Speech by Federal Chancellor Dr Angela Merkel on the occasion of the World Leaders’ Summit at the 26th Conference of the Parties to the UNFCCC (COP26) in Glasgow on 1 November 2021

Mr President,

Excellencies,

Ladies and gentlemen,

Colleagues,

In 1995, I had the honour to chair the first Conference of the Parties to the UNFCCC as Environment Minister of the Federal Republic of Germany. Here in Glasgow today, COP26 will be the last such conference I attend.

This raises the question: Where are we now? We have formulated numerous decisions, most recently again yesterday at the meeting of the G20 in Rome. Our main yardstick is first and foremost the Paris Agreement of 2015. However, as we heard in the opening session, we are not where we need to be. The reduction goals, the NDCs, submitted by the States Parties do not add up to what we agreed in Paris.

The world is, of course, hoping – and I want to underscore this – that our position will have improved by the end of this conference in Glasgow. One aspect is to set more ambitious goals. But in the coming days the primary concern will be the technical issues. How can we measure our goal attainment more reliably and develop a standardised gauge?

We are well aware that the impact of climate change is devastating. We must – and I also say that we can – implement the Paris Agreement, not just in the course of this century but, as we stated as the G20, by the middle of this 21st century.

We are aware that the industrialised countries have a particular responsibility. That of course also applies to the Federal Republic of Germany. That is why we have once again made our climate goals more stringent. We want to reduce our emissions by 65 percent compared to 1990 levels by 2030, and to be climate-neutral by 2045.

The financing is essential if the industrialised countries are to maintain their credibility. Germany and Canada have examined the delivery plan once more. We have to concede that we will only achieve the financing goal, which amounts to 100 billion US dollars, in 2023 – late, but at least we can achieve it. That sends an important signal. We from the German side are making a considerable contribution and will increase this to six billion euro by 2025.

Attaining climate neutrality is one goal. The concrete measures are another. Alongside our national efforts, we are, of course, endeavouring to contribute in many areas. With the Glasgow Leaders’ Declaration on Forests and Land Use we are strengthening the protection of forests. For me, it is important that we put a stop to global deforestation by 2030. We have a successful partnership with Colombia, with whom we are driving forward forest protection together with Norway and the United Kingdom.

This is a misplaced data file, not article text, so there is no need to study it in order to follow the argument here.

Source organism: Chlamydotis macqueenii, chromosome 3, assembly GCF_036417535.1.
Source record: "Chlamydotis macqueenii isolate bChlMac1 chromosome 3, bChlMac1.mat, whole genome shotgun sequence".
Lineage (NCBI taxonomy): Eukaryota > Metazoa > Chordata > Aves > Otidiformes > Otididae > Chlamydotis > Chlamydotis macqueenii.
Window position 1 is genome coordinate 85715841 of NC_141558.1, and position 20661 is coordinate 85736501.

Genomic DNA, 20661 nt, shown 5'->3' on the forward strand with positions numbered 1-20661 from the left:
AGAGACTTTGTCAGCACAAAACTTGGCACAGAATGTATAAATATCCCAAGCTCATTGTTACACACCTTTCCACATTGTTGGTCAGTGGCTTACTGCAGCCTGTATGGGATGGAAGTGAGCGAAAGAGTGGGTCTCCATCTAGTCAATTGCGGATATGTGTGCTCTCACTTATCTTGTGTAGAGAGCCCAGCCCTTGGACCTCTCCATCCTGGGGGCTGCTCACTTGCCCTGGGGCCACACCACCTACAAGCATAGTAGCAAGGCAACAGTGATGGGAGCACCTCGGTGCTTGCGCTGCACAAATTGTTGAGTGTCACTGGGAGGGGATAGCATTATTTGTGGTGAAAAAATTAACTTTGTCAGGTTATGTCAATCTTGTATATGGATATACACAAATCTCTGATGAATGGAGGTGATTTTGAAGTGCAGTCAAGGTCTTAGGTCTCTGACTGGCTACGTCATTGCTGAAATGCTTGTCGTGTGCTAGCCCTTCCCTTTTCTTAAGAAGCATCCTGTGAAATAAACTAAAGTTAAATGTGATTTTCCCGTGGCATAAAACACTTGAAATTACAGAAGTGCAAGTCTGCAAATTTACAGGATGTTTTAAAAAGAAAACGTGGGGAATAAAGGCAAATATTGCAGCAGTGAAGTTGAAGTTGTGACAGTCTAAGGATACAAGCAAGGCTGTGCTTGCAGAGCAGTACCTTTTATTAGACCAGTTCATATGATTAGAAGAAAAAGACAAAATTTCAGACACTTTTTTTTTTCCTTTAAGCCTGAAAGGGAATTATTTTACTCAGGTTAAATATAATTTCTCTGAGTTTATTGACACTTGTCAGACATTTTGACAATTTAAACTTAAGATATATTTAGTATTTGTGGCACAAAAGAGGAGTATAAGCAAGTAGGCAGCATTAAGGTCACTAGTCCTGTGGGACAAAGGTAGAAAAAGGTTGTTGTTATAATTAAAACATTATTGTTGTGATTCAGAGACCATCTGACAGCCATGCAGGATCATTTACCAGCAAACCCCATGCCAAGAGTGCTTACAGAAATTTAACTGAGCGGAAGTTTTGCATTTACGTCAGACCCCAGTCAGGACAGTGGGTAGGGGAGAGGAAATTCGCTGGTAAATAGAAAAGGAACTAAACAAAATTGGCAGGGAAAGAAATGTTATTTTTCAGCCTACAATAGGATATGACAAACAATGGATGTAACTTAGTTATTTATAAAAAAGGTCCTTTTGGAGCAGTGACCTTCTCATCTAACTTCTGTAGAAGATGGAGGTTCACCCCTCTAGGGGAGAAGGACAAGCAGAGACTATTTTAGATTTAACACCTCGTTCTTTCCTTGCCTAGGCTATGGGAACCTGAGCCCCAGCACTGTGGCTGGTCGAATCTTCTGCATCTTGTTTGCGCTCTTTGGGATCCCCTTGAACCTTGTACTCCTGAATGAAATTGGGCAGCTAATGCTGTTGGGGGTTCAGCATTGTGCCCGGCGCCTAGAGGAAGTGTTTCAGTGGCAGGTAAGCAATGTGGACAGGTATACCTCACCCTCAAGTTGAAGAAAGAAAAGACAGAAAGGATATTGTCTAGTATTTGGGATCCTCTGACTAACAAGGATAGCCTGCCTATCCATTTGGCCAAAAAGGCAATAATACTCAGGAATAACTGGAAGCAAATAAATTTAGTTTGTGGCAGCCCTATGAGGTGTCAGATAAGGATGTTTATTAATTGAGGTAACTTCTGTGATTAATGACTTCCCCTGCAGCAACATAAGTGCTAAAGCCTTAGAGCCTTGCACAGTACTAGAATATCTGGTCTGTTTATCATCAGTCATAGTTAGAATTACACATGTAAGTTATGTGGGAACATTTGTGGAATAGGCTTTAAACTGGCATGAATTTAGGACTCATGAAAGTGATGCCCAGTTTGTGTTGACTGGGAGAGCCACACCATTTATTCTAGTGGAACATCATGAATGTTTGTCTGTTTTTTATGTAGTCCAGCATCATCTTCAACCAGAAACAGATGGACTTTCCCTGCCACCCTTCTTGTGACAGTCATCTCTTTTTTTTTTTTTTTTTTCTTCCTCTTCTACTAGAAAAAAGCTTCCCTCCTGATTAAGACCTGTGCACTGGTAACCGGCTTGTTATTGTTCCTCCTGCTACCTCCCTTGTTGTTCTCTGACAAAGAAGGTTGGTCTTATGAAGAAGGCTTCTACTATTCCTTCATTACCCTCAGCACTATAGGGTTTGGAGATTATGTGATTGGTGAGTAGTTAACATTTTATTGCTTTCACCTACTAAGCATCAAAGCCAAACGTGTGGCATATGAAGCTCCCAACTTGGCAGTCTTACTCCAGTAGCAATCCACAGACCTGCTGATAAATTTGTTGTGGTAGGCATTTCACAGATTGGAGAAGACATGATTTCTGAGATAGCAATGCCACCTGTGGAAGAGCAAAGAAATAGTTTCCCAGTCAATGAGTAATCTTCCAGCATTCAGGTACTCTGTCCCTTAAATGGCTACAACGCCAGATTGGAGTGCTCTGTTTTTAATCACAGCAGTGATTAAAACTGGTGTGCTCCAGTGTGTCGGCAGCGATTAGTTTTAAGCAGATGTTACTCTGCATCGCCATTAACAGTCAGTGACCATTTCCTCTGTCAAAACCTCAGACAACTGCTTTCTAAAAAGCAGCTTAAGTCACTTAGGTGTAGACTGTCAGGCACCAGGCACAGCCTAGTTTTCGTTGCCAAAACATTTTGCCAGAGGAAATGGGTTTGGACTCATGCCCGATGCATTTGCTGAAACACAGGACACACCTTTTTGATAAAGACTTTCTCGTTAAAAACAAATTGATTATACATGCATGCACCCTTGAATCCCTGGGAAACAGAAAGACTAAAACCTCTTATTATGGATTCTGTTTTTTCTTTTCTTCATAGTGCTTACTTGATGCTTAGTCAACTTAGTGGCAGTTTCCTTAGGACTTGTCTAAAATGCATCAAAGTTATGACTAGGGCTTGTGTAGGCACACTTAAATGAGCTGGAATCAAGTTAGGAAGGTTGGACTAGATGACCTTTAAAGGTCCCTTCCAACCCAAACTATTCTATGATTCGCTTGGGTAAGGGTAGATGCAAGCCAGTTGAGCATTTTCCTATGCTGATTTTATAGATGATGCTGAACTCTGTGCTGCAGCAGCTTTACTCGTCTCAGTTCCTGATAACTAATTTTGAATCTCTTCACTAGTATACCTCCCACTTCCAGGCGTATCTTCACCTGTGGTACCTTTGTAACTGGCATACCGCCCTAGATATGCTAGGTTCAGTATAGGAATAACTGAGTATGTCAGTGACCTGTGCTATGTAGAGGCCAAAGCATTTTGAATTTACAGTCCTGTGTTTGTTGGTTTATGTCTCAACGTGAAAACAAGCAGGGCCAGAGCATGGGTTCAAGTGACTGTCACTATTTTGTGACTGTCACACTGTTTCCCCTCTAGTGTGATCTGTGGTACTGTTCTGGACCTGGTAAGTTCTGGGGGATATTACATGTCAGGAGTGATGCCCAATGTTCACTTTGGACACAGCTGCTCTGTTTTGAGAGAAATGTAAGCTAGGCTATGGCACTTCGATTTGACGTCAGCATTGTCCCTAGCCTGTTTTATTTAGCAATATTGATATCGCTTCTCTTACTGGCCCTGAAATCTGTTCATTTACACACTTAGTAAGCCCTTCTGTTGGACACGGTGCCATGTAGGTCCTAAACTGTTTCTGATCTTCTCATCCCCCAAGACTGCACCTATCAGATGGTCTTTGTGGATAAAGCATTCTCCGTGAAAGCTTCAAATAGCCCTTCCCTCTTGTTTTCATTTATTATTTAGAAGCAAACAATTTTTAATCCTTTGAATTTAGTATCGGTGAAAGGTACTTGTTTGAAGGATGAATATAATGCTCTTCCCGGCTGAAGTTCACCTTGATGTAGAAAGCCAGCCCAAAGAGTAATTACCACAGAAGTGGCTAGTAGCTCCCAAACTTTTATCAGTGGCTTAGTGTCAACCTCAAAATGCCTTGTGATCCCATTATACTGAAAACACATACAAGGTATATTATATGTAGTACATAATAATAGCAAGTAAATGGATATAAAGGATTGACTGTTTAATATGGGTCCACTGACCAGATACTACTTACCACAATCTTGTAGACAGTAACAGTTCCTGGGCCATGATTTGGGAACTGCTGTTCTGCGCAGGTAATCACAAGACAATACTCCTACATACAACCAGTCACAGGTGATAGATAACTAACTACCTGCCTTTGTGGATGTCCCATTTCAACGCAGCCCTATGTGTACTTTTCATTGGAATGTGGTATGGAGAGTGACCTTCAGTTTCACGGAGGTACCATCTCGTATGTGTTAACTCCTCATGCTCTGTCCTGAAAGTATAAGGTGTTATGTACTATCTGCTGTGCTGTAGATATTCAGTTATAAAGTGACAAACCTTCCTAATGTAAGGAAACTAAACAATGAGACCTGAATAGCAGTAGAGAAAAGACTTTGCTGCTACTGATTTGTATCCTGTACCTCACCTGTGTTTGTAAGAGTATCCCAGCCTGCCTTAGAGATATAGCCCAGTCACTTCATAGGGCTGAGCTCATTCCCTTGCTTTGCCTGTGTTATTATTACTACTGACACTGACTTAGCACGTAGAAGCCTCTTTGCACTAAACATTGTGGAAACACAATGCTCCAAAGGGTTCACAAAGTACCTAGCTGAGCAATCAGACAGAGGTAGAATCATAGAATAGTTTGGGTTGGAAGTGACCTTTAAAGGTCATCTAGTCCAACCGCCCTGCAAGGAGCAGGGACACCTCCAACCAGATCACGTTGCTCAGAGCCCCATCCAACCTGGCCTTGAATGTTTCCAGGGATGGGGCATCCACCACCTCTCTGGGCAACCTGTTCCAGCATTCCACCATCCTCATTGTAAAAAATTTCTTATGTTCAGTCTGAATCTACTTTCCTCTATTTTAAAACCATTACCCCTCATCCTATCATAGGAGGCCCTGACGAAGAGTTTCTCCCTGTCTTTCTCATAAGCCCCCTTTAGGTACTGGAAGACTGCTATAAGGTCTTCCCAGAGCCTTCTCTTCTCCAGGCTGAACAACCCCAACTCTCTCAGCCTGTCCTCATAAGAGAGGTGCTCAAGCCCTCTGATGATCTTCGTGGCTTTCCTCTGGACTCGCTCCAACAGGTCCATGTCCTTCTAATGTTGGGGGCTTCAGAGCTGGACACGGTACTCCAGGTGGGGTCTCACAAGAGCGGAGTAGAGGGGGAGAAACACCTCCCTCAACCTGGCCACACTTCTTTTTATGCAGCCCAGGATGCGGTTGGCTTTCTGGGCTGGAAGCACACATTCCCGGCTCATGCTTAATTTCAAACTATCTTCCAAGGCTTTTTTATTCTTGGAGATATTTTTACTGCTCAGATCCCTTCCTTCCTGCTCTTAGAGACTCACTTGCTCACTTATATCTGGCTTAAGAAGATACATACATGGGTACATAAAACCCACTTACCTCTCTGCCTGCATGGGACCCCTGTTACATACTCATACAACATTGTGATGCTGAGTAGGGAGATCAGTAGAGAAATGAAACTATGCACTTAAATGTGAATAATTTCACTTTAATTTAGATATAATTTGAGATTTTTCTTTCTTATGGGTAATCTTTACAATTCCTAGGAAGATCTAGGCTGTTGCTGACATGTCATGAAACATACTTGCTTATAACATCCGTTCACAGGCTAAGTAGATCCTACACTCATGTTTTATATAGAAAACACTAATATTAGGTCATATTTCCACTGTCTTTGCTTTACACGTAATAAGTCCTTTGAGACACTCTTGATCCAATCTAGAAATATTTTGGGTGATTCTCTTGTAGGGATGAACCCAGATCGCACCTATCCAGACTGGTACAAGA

Germany will also be part of an initiative that I believe is especially interesting. With the Just Energy Transition Partnership with South Africa we are demonstrating how we can phase out the use of coal. I think that will serve as a pilot project for many African countries. The truth is, of course, very clear-cut. The fact that yesterday within the context of the G20 we agreed to stop international financing for coal-fired power plants – and with immediate effect – is very important.

Ladies and gentlemen, with government activities alone we will not make progress. For this requires radical transformation of how we live, work and conduct business. I therefore want to take this opportunity to make a very clear appeal for pricing for CO2 emissions. With this form of pricing, which we already have in the European Union, which is to be introduced in China and which needs to be developed together with many others throughout the world, we could get our industries and businesses to find the technologically most effective and efficient ways to achieve climate neutrality. We need to work out how we can best integrate CO2-free mobility, CO2-free industry and CO2-free processes into our lives.

My clear call in the Decade of Action, in the decade in which we now live, is for us to become more ambitious at a national level and at the same time to find global instruments that not only make use of taxpayers’ money but are also economically viable. And for me, the answer is CO2 pricing.

Thank you very much. -